By London, Robert T.
Clinical Psychiatry News , Vol. 37, No. 10
Congratulations to Gen. George W. Casey Jr. and to the Army for offering its members resiliency training. Recognition on the part of the Army's top brass that steps can be taken to avoid PTSD, anxiety disorders, and depression represents a huge step forward for mental health care.
However, in order for this training to "work," those leaders must accept that mental disorders, like physical disorders, are often rooted in biology. If the generals can come to understand and believe that PTSD has a biological origin and if those generals are able to communicate that message to the young soldiers, the training can have a profound impact. Such a change in military culture could be transformative.
One of the key questions, according to a New York Times article about this new initiative, is whether military personnel will accept educational techniques or whether they will perceive this training as too "emotional or touchy feely" (New York Times, Aug. 18, 2009, p. Al).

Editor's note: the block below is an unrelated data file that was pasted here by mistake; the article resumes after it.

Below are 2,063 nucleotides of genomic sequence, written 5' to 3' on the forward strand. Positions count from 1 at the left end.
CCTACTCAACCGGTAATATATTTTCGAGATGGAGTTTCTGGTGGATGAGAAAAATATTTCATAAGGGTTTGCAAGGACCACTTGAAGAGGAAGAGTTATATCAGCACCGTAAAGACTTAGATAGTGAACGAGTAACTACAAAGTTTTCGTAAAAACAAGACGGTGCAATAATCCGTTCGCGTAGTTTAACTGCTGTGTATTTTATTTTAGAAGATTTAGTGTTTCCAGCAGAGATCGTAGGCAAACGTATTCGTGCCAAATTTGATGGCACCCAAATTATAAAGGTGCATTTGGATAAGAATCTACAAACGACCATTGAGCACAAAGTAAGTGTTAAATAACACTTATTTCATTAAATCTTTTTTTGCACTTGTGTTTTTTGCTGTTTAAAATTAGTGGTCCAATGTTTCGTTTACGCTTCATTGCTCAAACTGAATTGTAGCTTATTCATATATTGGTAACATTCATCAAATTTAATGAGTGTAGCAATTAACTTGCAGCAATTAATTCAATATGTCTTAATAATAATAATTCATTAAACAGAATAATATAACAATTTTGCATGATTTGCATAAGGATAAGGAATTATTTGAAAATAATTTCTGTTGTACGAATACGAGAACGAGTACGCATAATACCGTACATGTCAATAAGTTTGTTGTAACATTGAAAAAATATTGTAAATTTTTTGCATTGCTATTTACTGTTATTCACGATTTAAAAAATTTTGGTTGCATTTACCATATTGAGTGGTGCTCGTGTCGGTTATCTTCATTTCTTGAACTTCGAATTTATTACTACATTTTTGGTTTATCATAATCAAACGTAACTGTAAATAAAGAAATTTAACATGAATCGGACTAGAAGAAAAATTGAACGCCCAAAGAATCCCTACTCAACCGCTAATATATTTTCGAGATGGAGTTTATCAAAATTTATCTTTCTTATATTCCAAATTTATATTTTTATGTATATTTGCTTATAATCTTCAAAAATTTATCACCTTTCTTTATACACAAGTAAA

If the perception is too "emotional or touchy feely," the program will suffer and enjoy only limited success.
It is essential that any PTSD prevention program explain why some people are more vulnerable than others to experiencing the disorder. In life, as in medical care, some people have clear vulnerabilities to certain problems. Over the years in treating PTSD, I have been successful using relaxation techniques and behavior modification techniques, such as reciprocal inhibition and systematic desensitization, coupled with guided imagery. I wrote about my success in using these techniques many times over the years in The Psychiatrist's Toolbox column. One of those columns focused on treating veterans ("For Vets With PTSD, Try Behavior Modification," November 2007, p. …